Gerrymandering in Florida: "Fun", but None of Your Business

How is it possible that Florida, where a citizen-driven state constitutional amendment solemnly prohibits gerrymandering, ended up with what an expert statistician has called the most partisanly gerrymandered map he had every seen? Read the Orlando Sentinel article, and note the testimony of Jonathan Katz, of the California Institute of Technology, and Jonathan Rodden of Stanford. The academics were testifying as part of a legal challenge by voting rights activists of the suspicious process by which Florida’s Republican-run legislature, apparently in league with Republican party operatives.

Obviously no gerrymandering here: it's against the rules!

Obviously no gerrymandering here: it’s against the rules!















Florida's 10th District, apparently belonging to Republican Dan Webster

Fortunately Florida’s 10th is only “a bit” messed up. Note the southern extent of District 5, snaking down from the previous image.


A state amendment approved by voters in 2010 states that, when it comes to redistricting, “No apportionment plan or district shall be drawn with the intent to favor or disfavor a political party or an incumbent.”  This is clearly farcical in Florida, where in one known email exchange a GOP consultant, Marc Reichelderfer, bemoans to a Republican Speaker’s aid that “the Webster seat is a bit messed up”, revealingly implying that Florida’s 10th district is most usefully thought of as belonging to Republican Dan Webster.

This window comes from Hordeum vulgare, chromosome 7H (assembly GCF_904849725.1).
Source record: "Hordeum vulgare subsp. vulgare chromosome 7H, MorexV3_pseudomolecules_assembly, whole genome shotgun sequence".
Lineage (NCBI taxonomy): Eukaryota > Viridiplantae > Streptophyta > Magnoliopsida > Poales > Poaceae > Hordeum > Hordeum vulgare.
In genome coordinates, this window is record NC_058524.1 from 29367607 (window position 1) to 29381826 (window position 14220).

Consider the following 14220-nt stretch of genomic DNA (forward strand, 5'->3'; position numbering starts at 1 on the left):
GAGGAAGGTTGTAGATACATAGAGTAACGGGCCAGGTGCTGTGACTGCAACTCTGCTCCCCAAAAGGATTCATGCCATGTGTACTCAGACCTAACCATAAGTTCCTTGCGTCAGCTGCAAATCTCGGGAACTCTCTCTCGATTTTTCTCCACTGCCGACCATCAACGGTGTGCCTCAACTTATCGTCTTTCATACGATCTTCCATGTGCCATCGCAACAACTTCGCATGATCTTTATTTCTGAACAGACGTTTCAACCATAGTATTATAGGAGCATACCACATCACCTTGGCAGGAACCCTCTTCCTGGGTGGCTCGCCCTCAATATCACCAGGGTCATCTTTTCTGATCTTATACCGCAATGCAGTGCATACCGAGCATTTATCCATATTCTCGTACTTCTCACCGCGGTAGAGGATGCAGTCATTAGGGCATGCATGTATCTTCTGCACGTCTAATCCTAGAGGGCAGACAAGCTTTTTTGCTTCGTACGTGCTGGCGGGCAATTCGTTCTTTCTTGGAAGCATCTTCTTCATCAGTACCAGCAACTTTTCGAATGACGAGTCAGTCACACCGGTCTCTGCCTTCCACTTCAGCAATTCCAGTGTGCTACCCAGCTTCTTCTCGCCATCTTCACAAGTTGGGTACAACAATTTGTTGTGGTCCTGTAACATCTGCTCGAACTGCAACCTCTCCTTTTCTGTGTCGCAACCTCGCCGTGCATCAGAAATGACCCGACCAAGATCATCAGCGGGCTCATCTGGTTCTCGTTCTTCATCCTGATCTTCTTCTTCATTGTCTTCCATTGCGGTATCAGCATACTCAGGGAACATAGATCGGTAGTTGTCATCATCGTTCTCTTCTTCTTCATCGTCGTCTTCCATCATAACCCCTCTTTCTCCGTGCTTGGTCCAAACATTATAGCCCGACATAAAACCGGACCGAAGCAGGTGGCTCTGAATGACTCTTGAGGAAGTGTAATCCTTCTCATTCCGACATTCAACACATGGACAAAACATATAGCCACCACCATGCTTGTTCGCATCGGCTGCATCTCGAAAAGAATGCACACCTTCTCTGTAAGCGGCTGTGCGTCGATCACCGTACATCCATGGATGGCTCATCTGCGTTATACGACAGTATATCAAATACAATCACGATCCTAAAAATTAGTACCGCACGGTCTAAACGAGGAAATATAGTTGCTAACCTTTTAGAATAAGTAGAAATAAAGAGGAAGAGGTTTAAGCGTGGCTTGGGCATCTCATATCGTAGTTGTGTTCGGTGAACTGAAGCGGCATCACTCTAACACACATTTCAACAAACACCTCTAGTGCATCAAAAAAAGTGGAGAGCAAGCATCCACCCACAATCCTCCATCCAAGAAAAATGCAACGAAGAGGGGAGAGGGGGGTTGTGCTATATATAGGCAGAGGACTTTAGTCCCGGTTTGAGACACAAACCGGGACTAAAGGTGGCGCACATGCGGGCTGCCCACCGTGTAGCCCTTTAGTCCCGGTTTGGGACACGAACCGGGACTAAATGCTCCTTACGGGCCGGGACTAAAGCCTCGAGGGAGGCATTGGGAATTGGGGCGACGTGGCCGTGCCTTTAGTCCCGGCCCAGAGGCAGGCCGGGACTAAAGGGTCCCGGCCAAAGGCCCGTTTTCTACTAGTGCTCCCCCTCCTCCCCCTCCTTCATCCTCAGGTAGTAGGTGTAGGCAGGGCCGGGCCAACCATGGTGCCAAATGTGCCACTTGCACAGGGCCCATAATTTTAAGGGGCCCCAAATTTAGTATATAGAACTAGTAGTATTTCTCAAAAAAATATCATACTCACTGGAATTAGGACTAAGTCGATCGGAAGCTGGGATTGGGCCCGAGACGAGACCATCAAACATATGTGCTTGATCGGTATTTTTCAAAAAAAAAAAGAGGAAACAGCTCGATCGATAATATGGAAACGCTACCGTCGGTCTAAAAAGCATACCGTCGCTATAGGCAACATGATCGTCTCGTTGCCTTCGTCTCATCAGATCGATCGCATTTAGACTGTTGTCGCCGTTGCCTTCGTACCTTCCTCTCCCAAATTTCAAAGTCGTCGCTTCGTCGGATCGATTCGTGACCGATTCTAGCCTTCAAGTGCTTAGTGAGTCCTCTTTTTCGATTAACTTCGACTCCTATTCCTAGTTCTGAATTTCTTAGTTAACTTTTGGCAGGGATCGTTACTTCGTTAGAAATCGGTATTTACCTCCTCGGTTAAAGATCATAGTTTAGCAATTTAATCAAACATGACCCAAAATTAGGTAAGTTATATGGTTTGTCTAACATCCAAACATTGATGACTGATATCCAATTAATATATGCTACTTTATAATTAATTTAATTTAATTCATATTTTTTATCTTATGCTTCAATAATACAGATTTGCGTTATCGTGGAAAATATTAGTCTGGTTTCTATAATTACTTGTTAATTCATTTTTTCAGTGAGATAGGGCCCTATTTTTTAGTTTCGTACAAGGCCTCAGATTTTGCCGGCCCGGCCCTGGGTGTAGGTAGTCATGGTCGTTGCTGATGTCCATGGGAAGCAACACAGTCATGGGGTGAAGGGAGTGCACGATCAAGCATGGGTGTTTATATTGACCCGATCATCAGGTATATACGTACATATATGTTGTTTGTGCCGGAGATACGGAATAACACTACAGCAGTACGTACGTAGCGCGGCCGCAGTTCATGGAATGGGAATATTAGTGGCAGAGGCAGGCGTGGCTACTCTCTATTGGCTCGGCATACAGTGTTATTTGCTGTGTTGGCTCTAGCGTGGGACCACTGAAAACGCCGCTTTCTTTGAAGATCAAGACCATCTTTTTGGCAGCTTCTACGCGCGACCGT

During the suit, it came out that a Republican Party employee, Frank Terrafirma, had spent quite a bit of time drawing congressional districts on his computer. According to an article in the Sunshine State News

Terraferma testified earlier Friday that he drew maps that might have looked outside the scope of his job running state House campaigns for a variety of reasons, including whether new congressional and Senate districts could set off chain reactions that might open up House seats.

“The other thing is, candidly, it’s fun, to be honest with you,” Terraferma said. “And I enjoy doing it.”

One can only imagine how much fun it was when key parts of Terraferma’s maps made their way to the legislature for consideration. Terrafirma shared his maps with a Republican consultant, and later almost identical maps were submitted to the legislature by a Florida State engineering student. In court, Terrafirm claimed just last week that he had no idea that this had happened.

Voters’ groups, including the League of Women Voters, have sought to force the consultants to reveal their dealings with lawmakers, under the reasonable assumption that the consultants have heavily influenced the generation of Florida’s current congressional maps in violation of the Fair Districts principals quoted above. Last week the 1st Circuit Court ruled that Data Targeting, Inc. (check out their zen website) would not have to publicly divulge 538 pages of documents regarding their dealings with state legislatures, though the documents can be used in the trial — as long as the press is barred from the proceedings. This ruling confirmed Data Targeting’s assertion that divulging these conversations would reveal “trade secrets” (so there you have it, gerrymandering is a “trade”) as well as violate their First Amendment rights. So apparently colluding with legislators in secret is protected in the First Amendment.

Needless to say, none of this would be happening if Florida employed any reasonable version of hands-off redistricting. The shenanigans in the Sunshine State make it clear that fair and civic-minded behavior can’t be legislated, and attempting to do so only creates an opportunity for cynical political operatives.

More on gerrymandering in Florida:

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